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'Bigger' media isn't better
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On December 18, the Federal Communications Commission voted by a 3-2 vote to loosen regulations to allow more media consolidation.

You probably didn't hear much about it because our nation's "Big Media" stands to profit from it. They'd rather tell you about what celebrity is pregnant this week.

But this decision - and other recent FCC similar recent rulings - should be of grave concern to every American. Allow me to explain why.

First, the aforementioned FCC vote lifted a longtime newspaper-broadcast cross-ownership ban. The rule prevented the same company from owning both a television or radio station in the same market as a newspaper.

On its face, that doesn't sound too sinister. Like most Americans, I favor free enterprise and less government regulation. And as a newspaper owner myself, I could potentially stand to benefit from the loosening of this restriction as well.

The problem is this: The press isn't like other industries. Journalism is the only profession protected by the U.S. Constitution. And for good reason.

"The only security of all is in a free press," said Thomas Jefferson. "The force of public opinion cannot be resisted when permitted freely to be expressed."

What this FCC ruling will do is allow more corporations to own more media outlets. When more corporations own more media outlets, obviously, the corporation's interests will come first, and not the public's. We already see the danger of this, as our national TV networks - ABC, NBC, CBS, and Fox - are all now owned by giant corporations. They have not handled these conflicts of interest well, in my estimation, and the public's trust in the media has suffered.

Basically, what we have currently is a two-party system of government, with both parties being controlled by big business or special interests. When one party is in power, those corporate or special interests are served. The media is supposed to be the watchdog - alerting and informing the populace about what is going on in their community or world and with their tax-supported institutions. But when the media is also a part of big business, you have a "fox guarding the henhouse" situation. This scenario is certainly not what is best for our nation's citizens.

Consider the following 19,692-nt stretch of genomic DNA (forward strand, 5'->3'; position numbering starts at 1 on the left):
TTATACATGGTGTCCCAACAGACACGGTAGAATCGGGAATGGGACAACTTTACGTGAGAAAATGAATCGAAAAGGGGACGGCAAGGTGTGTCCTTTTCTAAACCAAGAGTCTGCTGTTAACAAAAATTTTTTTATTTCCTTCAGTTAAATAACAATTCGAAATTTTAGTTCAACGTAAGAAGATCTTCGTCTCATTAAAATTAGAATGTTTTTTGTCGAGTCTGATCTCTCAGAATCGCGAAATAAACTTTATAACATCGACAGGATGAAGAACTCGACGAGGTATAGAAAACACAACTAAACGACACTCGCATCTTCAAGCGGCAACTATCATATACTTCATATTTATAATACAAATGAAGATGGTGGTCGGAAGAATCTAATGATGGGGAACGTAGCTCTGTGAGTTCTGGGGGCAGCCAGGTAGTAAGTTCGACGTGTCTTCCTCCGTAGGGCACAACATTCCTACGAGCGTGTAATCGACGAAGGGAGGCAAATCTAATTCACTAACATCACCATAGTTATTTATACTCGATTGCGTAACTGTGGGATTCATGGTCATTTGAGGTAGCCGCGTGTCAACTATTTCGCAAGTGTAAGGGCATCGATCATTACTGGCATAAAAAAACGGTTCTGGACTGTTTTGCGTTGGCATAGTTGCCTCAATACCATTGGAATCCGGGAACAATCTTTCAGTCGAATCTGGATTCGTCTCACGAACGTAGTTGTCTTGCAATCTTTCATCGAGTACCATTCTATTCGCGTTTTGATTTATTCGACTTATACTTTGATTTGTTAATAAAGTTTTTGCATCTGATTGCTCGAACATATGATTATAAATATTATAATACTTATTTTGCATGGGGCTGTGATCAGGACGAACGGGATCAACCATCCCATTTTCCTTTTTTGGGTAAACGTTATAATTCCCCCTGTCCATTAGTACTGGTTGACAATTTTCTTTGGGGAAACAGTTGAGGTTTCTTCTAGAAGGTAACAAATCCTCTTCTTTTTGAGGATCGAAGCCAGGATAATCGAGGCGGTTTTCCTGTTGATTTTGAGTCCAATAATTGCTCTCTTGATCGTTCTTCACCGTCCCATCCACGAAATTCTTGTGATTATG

Why did the FCC lift this ban?

Connect the dots. The chairman of the FCC, who cast the tie-breaking vote, is Kevin Martin, formerly a lawyer for the Bush-Cheney campaign. Martin's wife is on President Bush's staff. Big business got its way.

"Today's decision would make George Orwell proud," said FCC commissioner Michael Copps, who voted against the change. "We claim to be giving the news industry a shot in the arm, but the real effect is to reduce total newsgathering."

Copps claims media consolidation will result is less news staff and coverage of local issues. Martin claims newspapers are "an endangered species" and this move "will improve the health of the newspaper industry."

I beg to differ. The death of newspapers has long been predicted for centuries. While large daily newspapers are currently suffering due to competition from the Internet and other market factors, community newspapers are thriving nationwide.

The need for information is as great as it ever was. Newspapers just have to adapt to changing reader habits.

Also, I don't think it's the FCC's responsibility to rescue private businesses, like newspapers. But I do believe it's the FCC's responsibility to serve the public. And allowing our press to become less independent is not in the best interests of our nation.

Len Robbins is editor and publisher of The Clinch County News.